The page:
Basically, you create your data definitions once and then share them everywhere, as opposed to Power BI, where you might find yourself repeatedly recreating the same definitions. This not only saves time but also enhances visibility and consistency, as Looker’s code-based environment and GIT integration allow for full visibility into what has been developed, something that can be challenging to track in Power BI.
Say one developer creates a chart in one file or dashboard, and another developer works on a second chart in a different dashboard or file, there's no straightforward way to merge these features. In Power BI, you might find yourself needing to manually recreate these features to have them consistent across both files, as it doesn't support simultaneous work on the same file by multiple developers. This lack of collaborative functionality can lead to inefficiencies in the development process.
Looker also automatically pulls schema metadata from your data warehouse, so when you create your semantic model, it's all tightly integrated with what you've defined in your warehouse.
Fun fact: when Looker first started, it was only LookML. No dashboarding, nothing. Just LookML. Organisations were buying it up, and that's how it all started. LookML truly is the flagship feature, but many organisations see it as a dashboarding tool.
4. API First
Looker's API-first methodology sets it apart in the realm of business intelligence tools. The comprehensive API integration ensures that nearly all aspects of the platform, including the robust, guard-railed data models created in LookML, are readily accessible programmatically. This feature is particularly beneficial for customers aiming to create tailored data experiences. In contrast, other BI tools like Power BI and Tableau have adopted APIs more retroactively after their platforms were already established.
For example, here's an example of a simple script that generates PDFs based on the dashboards you've created and then sends them out to appropriate stakeholders. PowerBI's APIs aren't as comprehensive, and although Tableau's been catching up, some APIs are available on the server version, some on the cloud service, and some behind their data management license. Bit of a headache to get your head around. At the end of the day, the API first methodology:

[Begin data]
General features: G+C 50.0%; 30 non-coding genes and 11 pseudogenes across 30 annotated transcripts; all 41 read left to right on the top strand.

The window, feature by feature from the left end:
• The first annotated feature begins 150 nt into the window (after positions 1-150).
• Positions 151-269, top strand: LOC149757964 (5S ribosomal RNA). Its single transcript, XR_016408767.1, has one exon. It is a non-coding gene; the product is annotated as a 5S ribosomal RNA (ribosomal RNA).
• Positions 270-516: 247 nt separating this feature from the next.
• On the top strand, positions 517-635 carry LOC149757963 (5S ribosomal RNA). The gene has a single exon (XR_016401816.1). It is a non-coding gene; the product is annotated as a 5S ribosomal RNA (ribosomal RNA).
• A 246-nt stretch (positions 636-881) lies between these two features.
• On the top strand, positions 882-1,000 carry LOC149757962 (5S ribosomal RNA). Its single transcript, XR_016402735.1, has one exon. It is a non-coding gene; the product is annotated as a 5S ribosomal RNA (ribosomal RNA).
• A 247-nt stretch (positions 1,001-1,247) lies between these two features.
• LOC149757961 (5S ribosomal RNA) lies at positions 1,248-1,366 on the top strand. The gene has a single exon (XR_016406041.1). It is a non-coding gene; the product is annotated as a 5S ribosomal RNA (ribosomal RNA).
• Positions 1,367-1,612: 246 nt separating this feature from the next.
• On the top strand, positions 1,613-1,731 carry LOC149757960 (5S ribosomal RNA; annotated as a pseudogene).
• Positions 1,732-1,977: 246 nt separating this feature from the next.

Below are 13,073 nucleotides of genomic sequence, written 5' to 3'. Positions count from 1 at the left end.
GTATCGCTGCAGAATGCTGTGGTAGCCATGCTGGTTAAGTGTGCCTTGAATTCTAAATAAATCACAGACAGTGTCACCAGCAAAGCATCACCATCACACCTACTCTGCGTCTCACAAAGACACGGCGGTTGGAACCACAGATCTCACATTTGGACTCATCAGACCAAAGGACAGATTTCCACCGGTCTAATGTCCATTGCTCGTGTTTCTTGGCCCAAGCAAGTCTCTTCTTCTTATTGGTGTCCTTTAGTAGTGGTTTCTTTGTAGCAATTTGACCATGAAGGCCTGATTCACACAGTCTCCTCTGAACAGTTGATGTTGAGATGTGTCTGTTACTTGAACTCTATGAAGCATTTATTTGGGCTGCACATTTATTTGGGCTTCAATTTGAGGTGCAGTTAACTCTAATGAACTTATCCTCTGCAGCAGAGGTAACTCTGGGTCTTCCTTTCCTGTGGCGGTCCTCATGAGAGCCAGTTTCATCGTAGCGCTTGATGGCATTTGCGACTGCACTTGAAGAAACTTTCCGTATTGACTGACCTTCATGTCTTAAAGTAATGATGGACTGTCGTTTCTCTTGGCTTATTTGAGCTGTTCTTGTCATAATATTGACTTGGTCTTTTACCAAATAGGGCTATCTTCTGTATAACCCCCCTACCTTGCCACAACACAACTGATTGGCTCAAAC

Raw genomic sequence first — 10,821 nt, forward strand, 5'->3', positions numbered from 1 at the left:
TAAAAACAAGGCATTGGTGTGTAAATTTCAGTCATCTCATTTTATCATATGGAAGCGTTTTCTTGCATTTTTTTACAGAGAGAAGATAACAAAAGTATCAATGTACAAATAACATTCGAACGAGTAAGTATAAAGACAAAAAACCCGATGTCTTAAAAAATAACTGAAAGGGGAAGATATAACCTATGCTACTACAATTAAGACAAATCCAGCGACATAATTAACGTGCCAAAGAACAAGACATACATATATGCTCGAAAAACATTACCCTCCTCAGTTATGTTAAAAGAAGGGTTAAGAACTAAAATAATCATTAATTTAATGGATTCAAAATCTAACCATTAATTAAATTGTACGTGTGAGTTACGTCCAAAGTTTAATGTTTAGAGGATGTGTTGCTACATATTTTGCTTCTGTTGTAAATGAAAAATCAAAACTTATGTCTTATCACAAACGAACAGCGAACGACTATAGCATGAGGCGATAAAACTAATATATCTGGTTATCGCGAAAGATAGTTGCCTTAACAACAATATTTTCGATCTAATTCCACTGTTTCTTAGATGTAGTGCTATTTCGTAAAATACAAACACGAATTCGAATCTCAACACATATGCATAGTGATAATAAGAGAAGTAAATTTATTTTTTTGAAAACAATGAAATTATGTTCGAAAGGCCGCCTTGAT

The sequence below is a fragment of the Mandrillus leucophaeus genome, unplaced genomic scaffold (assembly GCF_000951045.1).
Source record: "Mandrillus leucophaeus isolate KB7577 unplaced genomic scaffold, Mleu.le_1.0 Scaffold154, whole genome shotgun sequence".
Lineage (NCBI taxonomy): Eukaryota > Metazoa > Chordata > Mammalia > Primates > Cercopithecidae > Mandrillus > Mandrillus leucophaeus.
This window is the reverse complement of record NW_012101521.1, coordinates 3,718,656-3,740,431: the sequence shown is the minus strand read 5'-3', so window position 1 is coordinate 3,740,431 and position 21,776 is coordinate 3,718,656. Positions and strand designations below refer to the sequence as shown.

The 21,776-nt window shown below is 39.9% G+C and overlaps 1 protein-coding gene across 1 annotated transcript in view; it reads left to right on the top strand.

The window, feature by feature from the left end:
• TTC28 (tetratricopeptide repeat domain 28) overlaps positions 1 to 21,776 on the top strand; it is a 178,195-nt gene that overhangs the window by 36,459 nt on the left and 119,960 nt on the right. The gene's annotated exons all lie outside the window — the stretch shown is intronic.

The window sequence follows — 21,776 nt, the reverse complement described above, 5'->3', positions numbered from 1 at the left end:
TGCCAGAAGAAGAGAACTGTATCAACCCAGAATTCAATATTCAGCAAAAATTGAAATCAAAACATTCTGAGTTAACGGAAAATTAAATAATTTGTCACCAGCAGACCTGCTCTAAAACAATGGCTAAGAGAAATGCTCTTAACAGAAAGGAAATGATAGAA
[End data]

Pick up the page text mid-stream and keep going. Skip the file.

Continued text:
- Allows you to enrich existing workflows with Looker's Data
- Allows you to programmatically manage your data.
- Allow applications to get real-time access to your underlying data model, as opposed to querying the database directly.
- Allows you to automate key business processes that require on-demand data results.
5. Sharing, Collaboration and Security
Another impressive feature of Looker is its highly granular role management system. While Power BI allows for some customization in user roles, such as determining who can build new content or share it, Looker takes this a step further. In Looker, you have the ability to fine-tune many options around data access and control. For example, you can control data downloading – you can specify exactly who is authorized to download data and how much they're allowed to download.
Additionally, just like we've come to expect in any other Google Tool, sharing and collaboration on the platform is a scoosh. Looker supports sharing with external users, including those with different email domains like Gmail and Hotmail. This makes collaboration with a broader range of stakeholders, including those outside your organisation, nice and easy.
LookML - that underlying data model - also enables better collaboration, but we've already talked about that.
6. Beyond BI!
Looker is a platform, which means extracting value from data doesn't stop at dashboards. Although dashboards are step 1, organisations use Looker to create further value from data that goes beyond dashboards. For example: